Presentation of the study “Islamic Community Life in Berlin”

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Quelle: Titelbild der Studie, Design: Caro Mantke

The study “Islamic Community Life in Berlin” was presented in Berlin on 17th July 2018, commissioned by the Senate Department for Culture and Europe and published by Prof. Dr. Riem Spielhaus, Nina Mühe, M.A. and the EZIRE.

The study, which takes up publications from 1999 and 2006, provides an overview of the multifaceted Islamic life in Berlin and its changes. The results of interviews and focus groups with community representatives are contextualised and rounded off with expert contributions in the study. Particularly noteworthy are the following developments:

  1. The infrastructure for worship and community activities is showing slight growth.
  2. The main offerings and activities of the communities consist of religious and social services, with a particular focus on youth work – from youth to youth.
  3. The engagement of the communities for networking in and with the city and the cooperation with politics, media, associations and other areas of civic life has risen sharply.
  4. About 40% of the surveyed communities are also involved in interreligious initiatives such as the Forum der Religionen Berlin.
  5. Interest in the opening of mosques to the public in the form of sightseeing (for example, on the day of the open mosque) is increasing.
  6. Meanwhile, two-thirds of Berlin’s mosque associations are organized in regional or national umbrella organizations. That’s 20% more than in 2006.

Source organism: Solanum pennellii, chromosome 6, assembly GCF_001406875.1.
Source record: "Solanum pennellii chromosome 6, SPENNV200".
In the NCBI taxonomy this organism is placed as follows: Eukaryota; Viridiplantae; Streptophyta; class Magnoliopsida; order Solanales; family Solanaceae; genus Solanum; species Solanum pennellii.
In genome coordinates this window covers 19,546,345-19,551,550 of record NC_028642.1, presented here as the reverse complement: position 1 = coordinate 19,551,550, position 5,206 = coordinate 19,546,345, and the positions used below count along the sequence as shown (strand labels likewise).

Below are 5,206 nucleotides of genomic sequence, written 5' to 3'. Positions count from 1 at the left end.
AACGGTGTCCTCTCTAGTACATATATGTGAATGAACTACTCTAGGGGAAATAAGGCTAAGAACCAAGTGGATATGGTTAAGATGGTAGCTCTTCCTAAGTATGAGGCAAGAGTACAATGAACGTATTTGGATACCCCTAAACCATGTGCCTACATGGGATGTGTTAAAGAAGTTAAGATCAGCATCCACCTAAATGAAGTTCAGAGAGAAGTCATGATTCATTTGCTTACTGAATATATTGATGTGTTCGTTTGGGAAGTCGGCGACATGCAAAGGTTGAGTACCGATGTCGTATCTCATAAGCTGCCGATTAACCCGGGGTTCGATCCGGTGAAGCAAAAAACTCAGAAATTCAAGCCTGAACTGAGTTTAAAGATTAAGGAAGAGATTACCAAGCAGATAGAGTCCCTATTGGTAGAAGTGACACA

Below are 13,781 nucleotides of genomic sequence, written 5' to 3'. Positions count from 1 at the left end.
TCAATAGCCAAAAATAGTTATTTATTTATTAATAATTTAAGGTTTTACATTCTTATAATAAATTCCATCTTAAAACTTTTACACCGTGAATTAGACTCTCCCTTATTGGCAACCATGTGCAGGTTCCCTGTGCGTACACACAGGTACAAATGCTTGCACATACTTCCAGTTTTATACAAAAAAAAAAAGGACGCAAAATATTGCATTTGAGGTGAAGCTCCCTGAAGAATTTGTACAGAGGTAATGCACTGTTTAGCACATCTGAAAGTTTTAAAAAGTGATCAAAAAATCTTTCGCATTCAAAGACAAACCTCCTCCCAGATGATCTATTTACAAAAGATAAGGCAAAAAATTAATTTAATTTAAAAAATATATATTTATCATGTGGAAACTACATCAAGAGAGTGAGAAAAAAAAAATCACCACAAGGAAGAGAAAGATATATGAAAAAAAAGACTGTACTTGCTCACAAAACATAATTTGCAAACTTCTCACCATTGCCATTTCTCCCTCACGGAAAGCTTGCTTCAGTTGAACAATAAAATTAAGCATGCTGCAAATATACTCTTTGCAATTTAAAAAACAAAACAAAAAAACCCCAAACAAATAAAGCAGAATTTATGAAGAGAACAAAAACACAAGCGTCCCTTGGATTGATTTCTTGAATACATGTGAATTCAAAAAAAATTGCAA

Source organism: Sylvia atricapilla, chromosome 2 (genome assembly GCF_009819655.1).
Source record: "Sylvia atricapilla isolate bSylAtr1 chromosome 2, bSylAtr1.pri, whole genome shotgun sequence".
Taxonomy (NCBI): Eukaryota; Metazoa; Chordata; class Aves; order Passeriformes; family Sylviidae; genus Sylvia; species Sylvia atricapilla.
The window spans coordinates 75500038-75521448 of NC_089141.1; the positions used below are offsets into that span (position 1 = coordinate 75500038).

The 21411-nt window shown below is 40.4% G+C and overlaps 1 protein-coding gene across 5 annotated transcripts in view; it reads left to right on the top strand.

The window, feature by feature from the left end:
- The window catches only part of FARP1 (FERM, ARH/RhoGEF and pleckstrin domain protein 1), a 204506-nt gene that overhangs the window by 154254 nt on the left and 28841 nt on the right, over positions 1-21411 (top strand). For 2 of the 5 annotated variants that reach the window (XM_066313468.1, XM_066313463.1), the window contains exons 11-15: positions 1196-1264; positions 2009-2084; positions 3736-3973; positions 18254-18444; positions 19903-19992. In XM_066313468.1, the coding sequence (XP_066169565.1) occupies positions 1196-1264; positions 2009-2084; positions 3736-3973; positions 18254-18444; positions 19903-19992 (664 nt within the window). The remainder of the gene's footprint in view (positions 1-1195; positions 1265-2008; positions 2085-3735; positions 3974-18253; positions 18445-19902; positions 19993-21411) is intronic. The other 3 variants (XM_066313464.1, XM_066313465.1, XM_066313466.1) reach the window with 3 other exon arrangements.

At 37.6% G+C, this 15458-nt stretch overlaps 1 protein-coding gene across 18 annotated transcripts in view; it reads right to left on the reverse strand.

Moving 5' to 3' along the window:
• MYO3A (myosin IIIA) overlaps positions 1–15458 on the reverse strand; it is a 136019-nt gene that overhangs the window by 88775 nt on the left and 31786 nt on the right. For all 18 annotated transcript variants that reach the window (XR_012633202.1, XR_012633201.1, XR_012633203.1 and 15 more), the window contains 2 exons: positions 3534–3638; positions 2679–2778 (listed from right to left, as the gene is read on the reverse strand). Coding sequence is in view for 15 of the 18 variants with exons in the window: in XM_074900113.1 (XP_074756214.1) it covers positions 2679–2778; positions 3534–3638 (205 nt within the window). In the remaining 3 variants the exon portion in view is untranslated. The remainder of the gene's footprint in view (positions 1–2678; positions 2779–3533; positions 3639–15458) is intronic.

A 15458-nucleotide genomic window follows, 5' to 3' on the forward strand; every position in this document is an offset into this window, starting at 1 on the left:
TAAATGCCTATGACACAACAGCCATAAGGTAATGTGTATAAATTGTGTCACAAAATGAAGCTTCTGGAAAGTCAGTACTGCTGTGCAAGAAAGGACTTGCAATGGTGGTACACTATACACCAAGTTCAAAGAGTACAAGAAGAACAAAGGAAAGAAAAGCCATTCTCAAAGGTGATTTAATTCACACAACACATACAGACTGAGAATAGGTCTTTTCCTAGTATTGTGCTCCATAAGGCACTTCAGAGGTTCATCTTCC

7. Communication and cooperation among each other has also developed positively, e.g. in joint projects of Sunni and Shia communities.
  8. Particularly in the pastoral care and care of traumatized refugees and in the prevention of radicalization, the communities reach their professional limits and feel a need for more support.
  9. Further challenges are found in Islamophobic everyday experiences and attacks on mosques, access to premises for community work and the implementation of mosque construction projects, the religion – sensitive care of the elderly, despite all ongoing projects and efforts in dealing with Islamic extremism, and the public ‘s lack of public awareness Commitment of Islamic communities.

Senator Dr. Klaus Lederer sums up the results and developments as follows:

“It is impressive what is done voluntarily in the mosque communities in Berlin. Not just in religious services, but also in social and sociopolitical offerings that benefit the whole city. I hope that this multifaceted commitment will be better perceived and that the Islamic communities will be valued as civil society partners. ”

The study is available in full length online.